Anti-microbial coatings with a long-term effect for surfaces
Hygienic conditions and sterile procedures are particularly important in hospitals, kitchens and sanitary facilities, air conditioning and ventilation systems, in food preparation and in the manufacture of packaging material. In these areas, bacteria and fungi compromise the health of both consumers and patients. Researchers at the INM – Leibniz Institute for New Materials have now produced antimicrobial abrasion-resistant coatings with both silver and copper colloids with a long-term effect that kill germs reliably and at the same time prevent germs becoming established. The coatings are particularly suitable for the application on large and solid surfaces, on doorhandles and for textiles.
The INM from Saarbrücken will be one of the few German research institutions at the TechConnect World trade fair on 15 and 16 June in Washington DC, USA, where it will be presenting this and other results. Working in cooperation with the VDI Association of German Engineers, it will be showcasing its latest developments at Stand 301 in the German Area.
"The new development combines two properties which means the presence of germs and fungi on these surfaces is zero", explains Carsten Becker-Willinger, Head of the Nanomers Program Division. Silver or copper colloids which gradually release germicidal metal ions into the environment are incorporated in the coating. "The metal colloids are only a few nanometers in size, but their particular ratio of size to surface area produces a distinctive long-term effect. The "consumption" of metals to metal ions is then so low that the coating can be effective for several years", says the chemist. The long-term effect will also be increased by the high abrasion resistance. At the same time, the surface of the coating is anti-adhesive, so neither dead nor fresh germs can adhere to the surface. As a result, the coating primarily counteracts the formation of an extensive biofilm.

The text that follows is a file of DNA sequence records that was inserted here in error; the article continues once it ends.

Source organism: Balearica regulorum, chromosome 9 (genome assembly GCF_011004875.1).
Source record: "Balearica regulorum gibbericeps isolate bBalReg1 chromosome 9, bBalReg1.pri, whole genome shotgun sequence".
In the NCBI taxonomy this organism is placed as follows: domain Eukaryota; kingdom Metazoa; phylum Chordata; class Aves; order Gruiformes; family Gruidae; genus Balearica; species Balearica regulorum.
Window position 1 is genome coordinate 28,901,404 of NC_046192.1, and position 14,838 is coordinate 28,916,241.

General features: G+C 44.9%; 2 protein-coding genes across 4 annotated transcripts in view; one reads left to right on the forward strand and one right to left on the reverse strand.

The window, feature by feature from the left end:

The researchers were able to prove the double microbicidal and biofilm-inhibiting action using the standardised ASTM E2 180 test process. The new material can be applied to a variety of substrates such as plastic, ceramic or metal using conventional techniques such as spraying or dipping, and cures thermally or photochemically. Selective variation of the individual components allows the developers to react to the particular and different needs of potential users.
As part of the EU-sponsored CuVito project, the developers are now looking at increasingly using copper colloids and copper ions as well as silver which they hope will open up other fields of application.
INM conducts research and development to create new materials – for today, tomorrow and beyond. Chemists, physicists, biologists, materials scientists and engineers team up to focus on these essential questions: Which material properties are new, how can they be investigated and how can they be tailored for industrial applications in the future? Four research thrusts determine the current developments at INM: New materials for energy application, new concepts for medical surfaces, new surface materials for tribological systems and nano safety and nano bio. Research at INM is performed in three fields: Nanocomposite Technology, Interface Materials, and Bio Interfaces.
Provided by Leibniz Institute for New Materials